State v. Combs

S
Nebraska Supreme Court Online Library
www.nebraska.gov/apps-courts-epub/
03/05/2021 09:07 AM CST




                                                        - 587 -
                               Nebraska Supreme Court Advance Sheets
                                        308 Nebraska Reports
                                                   STATE v. COMBS
                                                  Cite as 

308 Neb. 587



                                        State of Nebraska, appellee, v.
                                         Patrick J. Combs, appellant.
                                                    ___ N.W.2d ___

                                          Filed March 5, 2021.    No. S-20-335.

                 1. Effectiveness of Counsel: Appeal and Error. Appellate review of a
                    claim of ineffective assistance of counsel is a mixed question of law and
                    fact. When reviewing a claim of ineffective assistance of counsel, an
                    appellate court reviews the factual findings of the lower court for clear
                    error. With regard to the questions of counsel’s performance or prejudice
                    to the defendant as part of the two-pronged test articulated in Strickland
                    v. Washington, 

466 U.S. 668

, 

104 S. Ct. 2052

, 

80 L. Ed. 2d 674

(1984),
                    an appellate court reviews such legal determinations independently of
                    the lower court’s decision.
                 2. Postconviction: Evidence. In an evidentiary hearing on a motion for
                    postconviction relief, the trial judge, as the trier of fact, resolves con-
                    flicts in the evidence and questions of fact.
                 3. Postconviction: Constitutional Law. Postconviction relief is a very
                    narrow category of relief, available only to remedy prejudicial constitu-
                    tional violations that render the judgment void or voidable.
                 4. Postconviction: Effectiveness of Counsel: Appeal and Error. To
                    establish a right to postconviction relief based on a claim of ineffec-
                    tive assistance of counsel, the defendant has the burden, in accordance
                    with Strickland v. Washington,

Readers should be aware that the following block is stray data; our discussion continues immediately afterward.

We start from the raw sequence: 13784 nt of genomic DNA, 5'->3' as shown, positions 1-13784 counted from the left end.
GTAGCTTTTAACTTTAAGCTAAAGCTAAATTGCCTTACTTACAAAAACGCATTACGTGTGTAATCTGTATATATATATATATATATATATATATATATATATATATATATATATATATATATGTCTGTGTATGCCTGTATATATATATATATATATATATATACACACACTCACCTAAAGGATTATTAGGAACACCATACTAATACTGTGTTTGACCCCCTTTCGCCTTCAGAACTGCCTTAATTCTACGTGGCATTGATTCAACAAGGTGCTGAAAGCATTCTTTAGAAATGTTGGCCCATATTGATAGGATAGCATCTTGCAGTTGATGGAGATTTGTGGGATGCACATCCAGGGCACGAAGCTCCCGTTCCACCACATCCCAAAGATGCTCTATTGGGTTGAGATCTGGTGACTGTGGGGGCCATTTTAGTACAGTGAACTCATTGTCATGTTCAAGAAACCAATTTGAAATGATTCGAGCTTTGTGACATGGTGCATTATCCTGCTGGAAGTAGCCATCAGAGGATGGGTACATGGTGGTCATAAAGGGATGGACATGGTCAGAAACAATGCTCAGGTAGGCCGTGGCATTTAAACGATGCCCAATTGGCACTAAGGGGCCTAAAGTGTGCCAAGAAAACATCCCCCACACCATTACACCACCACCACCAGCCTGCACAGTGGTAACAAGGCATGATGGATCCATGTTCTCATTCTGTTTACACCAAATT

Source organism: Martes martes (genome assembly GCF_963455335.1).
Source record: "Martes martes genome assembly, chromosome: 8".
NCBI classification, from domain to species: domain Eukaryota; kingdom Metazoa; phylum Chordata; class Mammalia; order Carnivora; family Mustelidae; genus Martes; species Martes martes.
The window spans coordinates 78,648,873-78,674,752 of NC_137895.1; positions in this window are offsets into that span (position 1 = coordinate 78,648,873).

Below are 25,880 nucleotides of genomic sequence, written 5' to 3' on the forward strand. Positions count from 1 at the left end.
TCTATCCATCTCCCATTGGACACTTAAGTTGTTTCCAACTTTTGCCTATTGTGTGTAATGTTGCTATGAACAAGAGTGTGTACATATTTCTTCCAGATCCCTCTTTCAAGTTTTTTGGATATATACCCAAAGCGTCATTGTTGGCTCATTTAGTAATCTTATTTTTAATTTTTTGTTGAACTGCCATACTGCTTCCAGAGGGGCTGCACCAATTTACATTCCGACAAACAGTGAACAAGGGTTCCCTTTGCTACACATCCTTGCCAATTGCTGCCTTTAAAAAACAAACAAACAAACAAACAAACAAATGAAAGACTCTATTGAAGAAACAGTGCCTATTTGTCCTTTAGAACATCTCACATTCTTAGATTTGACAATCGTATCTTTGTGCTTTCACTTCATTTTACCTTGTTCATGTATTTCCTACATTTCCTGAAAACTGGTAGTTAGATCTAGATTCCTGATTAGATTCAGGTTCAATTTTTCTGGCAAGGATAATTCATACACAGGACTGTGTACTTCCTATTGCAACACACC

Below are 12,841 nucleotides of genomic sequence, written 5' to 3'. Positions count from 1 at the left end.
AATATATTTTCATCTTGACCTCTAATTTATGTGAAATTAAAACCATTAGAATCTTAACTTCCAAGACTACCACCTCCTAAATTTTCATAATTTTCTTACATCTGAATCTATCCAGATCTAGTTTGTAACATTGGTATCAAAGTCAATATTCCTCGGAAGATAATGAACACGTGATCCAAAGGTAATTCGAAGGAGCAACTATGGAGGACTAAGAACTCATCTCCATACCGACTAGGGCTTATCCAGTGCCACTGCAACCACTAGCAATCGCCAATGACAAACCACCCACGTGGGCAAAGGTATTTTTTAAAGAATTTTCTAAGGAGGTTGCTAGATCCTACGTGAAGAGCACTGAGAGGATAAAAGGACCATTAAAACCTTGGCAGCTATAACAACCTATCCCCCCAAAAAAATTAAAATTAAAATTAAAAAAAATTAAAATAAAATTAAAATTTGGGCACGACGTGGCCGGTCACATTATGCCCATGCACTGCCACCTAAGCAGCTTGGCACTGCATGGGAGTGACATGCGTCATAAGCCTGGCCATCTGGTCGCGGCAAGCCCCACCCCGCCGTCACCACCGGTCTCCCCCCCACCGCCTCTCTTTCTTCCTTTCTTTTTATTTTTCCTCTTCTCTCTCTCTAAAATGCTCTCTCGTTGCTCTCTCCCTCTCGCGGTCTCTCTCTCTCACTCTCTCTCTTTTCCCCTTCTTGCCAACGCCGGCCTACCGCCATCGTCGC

466 U.S. 668

, 

104 S. Ct. 2052

, 80 L.
                    Ed. 2d 674 (1984), to show that counsel’s performance was deficient;
                    that is, counsel’s performance did not equal that of a lawyer with ordi-
                    nary training and skill in criminal law. Next, the defendant must show
                    that counsel’s deficient performance prejudiced the defense in his or
                    her case.
                 5. Postconviction: Effectiveness of Counsel: Presumptions: Appeal and
                    Error. After a trial, conviction, and sentencing, if counsel deficiently
                    fails to file or perfect an appeal after being so directed by the criminal
                    defendant, prejudice will be presumed and counsel will be deemed inef-
                    fective, thus entitling the defendant to postconviction relief.
                                   - 588 -
           Nebraska Supreme Court Advance Sheets
                    308 Nebraska Reports
                             STATE v. COMBS
                            Cite as 

308 Neb. 587

 6. Effectiveness of Counsel: Appeal and Error. Where the defendant
    has provided specific instructions to his or her counsel to file a notice
    of appeal, counsel’s failure to follow those instructions is deficient
    performance. On the other hand, where the defendant has explicitly
    instructed his or her counsel not to file an appeal, the defendant cannot
    later complain that, by following his or her instructions, counsel per-
    formed deficiently.
 7. Effectiveness of Counsel: Intent: Appeal and Error. Where the
    defend­ant has not conveyed his or her intent with respect to an appeal
    either way, it must first be determined whether trial counsel consulted